At the same time, Evans trains a knowing eye on the rest of the Hunter family, particularly Nigerian mother Ida, who ran away from her home village to Lagos at 17, and her white English husband, Aubrey, who meets Ida in Nigeria and takes her back to England. Rounding out the picture are the twins’ older sister, the pragmatic Bel, and baby of the family Kemy, who wishes she was a twin too.

“26a” moves along on two levels, tracing the family’s history (including a three-year move to Nigeria) at the same time that it chronicles a gradual split — in experience, in temperament — between Bessi and Georgia. You could scarcely ask for a funnier or sharper account of what it was like to grow up in 1980s and 1990s London, with Michael Jackson and Princess Di as your twin governing cultural presences.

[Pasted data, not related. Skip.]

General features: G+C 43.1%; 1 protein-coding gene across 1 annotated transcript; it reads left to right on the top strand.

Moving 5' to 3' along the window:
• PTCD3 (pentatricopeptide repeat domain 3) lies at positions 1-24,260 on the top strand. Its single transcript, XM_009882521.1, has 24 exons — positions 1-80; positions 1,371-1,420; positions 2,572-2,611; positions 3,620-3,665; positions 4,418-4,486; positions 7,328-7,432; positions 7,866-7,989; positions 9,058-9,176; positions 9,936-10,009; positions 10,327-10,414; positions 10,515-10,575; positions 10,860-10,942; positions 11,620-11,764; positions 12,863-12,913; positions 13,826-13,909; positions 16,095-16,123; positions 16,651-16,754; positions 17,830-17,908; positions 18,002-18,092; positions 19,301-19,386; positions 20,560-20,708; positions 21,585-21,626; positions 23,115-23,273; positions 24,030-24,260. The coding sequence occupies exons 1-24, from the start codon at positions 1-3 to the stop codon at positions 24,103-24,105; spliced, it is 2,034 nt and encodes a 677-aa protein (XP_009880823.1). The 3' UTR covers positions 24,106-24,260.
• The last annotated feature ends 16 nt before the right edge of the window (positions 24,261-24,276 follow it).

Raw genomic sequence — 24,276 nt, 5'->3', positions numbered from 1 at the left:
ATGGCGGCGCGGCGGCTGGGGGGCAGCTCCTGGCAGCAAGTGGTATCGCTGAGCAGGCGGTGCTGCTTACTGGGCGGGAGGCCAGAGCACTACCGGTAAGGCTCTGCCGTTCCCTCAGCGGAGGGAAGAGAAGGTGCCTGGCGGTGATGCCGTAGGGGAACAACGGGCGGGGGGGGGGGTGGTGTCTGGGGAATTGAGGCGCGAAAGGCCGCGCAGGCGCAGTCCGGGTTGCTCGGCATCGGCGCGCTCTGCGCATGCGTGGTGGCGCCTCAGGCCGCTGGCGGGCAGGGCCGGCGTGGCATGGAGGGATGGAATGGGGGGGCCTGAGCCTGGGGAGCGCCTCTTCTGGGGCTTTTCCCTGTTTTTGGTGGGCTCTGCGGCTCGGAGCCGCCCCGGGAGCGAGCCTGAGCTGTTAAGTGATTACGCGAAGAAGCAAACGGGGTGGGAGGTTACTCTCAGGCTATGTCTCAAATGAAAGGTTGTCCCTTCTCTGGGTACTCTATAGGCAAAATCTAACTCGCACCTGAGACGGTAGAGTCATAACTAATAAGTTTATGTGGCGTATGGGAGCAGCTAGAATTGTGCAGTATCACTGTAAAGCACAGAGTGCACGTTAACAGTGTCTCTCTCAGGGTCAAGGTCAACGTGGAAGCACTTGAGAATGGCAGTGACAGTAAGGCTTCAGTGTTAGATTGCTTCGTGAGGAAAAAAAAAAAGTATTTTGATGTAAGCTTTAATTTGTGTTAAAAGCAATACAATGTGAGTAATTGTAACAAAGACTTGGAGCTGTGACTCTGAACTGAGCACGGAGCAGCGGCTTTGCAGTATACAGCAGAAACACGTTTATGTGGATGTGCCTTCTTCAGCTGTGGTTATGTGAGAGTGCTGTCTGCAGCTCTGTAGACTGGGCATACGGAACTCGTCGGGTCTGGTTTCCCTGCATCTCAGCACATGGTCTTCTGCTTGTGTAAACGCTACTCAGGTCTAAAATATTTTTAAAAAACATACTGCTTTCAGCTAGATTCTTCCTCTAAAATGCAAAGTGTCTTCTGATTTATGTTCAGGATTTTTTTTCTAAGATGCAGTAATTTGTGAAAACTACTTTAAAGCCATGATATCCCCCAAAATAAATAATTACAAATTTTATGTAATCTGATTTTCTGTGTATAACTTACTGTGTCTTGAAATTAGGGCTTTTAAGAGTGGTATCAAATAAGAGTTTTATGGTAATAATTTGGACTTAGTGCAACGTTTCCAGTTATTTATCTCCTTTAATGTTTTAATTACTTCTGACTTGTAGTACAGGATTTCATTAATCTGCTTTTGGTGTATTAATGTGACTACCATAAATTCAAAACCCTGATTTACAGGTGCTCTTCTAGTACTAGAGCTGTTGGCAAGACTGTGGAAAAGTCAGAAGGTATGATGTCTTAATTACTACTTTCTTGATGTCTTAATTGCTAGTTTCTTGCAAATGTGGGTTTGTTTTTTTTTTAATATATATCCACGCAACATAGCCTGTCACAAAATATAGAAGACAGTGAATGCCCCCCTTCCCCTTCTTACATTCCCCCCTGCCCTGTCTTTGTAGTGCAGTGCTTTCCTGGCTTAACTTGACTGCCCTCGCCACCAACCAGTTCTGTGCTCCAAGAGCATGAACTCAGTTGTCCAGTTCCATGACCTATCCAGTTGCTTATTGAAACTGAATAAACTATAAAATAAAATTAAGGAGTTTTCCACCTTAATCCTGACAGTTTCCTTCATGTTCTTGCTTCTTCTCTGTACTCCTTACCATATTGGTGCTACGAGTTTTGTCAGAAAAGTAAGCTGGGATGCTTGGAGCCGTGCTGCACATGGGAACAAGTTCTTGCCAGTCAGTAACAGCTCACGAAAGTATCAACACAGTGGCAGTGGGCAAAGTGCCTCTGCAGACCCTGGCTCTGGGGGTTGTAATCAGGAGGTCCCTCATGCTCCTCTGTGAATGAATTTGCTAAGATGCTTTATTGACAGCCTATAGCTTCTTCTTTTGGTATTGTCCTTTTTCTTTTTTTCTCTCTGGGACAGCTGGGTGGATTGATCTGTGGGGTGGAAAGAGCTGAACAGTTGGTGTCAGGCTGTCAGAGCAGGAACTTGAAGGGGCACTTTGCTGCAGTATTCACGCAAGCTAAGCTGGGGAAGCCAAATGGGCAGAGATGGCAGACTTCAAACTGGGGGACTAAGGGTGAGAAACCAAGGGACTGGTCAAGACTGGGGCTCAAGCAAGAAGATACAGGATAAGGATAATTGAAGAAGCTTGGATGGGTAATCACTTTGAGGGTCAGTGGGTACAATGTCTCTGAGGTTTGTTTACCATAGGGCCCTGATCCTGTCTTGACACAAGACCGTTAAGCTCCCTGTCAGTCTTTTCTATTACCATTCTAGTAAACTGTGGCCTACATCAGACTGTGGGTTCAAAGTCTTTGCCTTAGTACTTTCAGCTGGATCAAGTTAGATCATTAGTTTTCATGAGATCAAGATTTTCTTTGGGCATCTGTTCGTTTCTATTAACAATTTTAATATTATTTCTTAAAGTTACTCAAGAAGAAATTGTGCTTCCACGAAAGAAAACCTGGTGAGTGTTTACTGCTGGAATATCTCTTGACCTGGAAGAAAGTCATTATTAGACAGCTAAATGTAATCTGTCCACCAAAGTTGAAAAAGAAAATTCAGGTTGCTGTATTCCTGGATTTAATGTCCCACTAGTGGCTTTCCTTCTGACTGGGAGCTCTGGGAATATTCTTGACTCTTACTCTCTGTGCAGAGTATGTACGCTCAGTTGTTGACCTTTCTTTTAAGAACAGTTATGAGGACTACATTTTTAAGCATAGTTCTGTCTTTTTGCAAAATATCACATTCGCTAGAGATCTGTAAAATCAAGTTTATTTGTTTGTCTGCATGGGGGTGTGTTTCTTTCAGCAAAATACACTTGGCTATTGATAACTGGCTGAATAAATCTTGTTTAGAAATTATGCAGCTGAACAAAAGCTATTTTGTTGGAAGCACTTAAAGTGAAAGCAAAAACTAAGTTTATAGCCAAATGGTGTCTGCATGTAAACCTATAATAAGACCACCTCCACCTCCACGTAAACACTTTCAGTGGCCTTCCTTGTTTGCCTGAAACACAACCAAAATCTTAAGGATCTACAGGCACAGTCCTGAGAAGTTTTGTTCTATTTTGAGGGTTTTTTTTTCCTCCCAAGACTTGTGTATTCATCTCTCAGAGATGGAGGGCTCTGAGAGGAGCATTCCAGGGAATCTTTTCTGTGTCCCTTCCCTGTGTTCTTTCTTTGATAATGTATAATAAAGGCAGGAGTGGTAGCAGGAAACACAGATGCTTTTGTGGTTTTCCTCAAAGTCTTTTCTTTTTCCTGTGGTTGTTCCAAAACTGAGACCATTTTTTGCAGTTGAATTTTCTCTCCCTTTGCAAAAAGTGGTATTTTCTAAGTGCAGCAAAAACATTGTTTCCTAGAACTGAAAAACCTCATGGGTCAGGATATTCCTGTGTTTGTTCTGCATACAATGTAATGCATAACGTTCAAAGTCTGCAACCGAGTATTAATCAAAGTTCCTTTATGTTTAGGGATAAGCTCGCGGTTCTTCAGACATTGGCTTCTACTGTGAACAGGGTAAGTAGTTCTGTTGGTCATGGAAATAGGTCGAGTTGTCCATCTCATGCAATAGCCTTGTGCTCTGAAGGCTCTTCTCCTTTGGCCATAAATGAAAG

Still, this is the story of a tragedy, of broken links that can’t be restored, of a loss that no one fully anticipates. It’s a sad and beautiful book by a writer whose unexpected turns of phrases contain the essence of her vision.

“Indecision”
by Benjamin Kunkel
Random House, 241 pp., $21.95

Benjamin Kunkel is this season’s literary It Boy, with his first novel drawing lots of critical attention, including front-page treatment in The New York Times Book Review. The fuss seems a bit out of proportion to the merits of this loose, eccentric novel. Still, most of “Indecision” makes for fun reading.

Twenty-eight-year-old narrator Dwight Wilmerding is afflicted with “abulia,” the inability to decide anything — or so he’s been diagnosed by a friend. This same friend has a remedy to offer: Abulinix, a decision-inducing drug that takes a while to kick in. Until then Dwight is stuck with his usual method of figuring out what to do: the coin toss. And what his latest coin toss decrees is that he leave lower Manhattan to go to Quito to meet an old classmate who, he hopes, might want to become his girlfriend.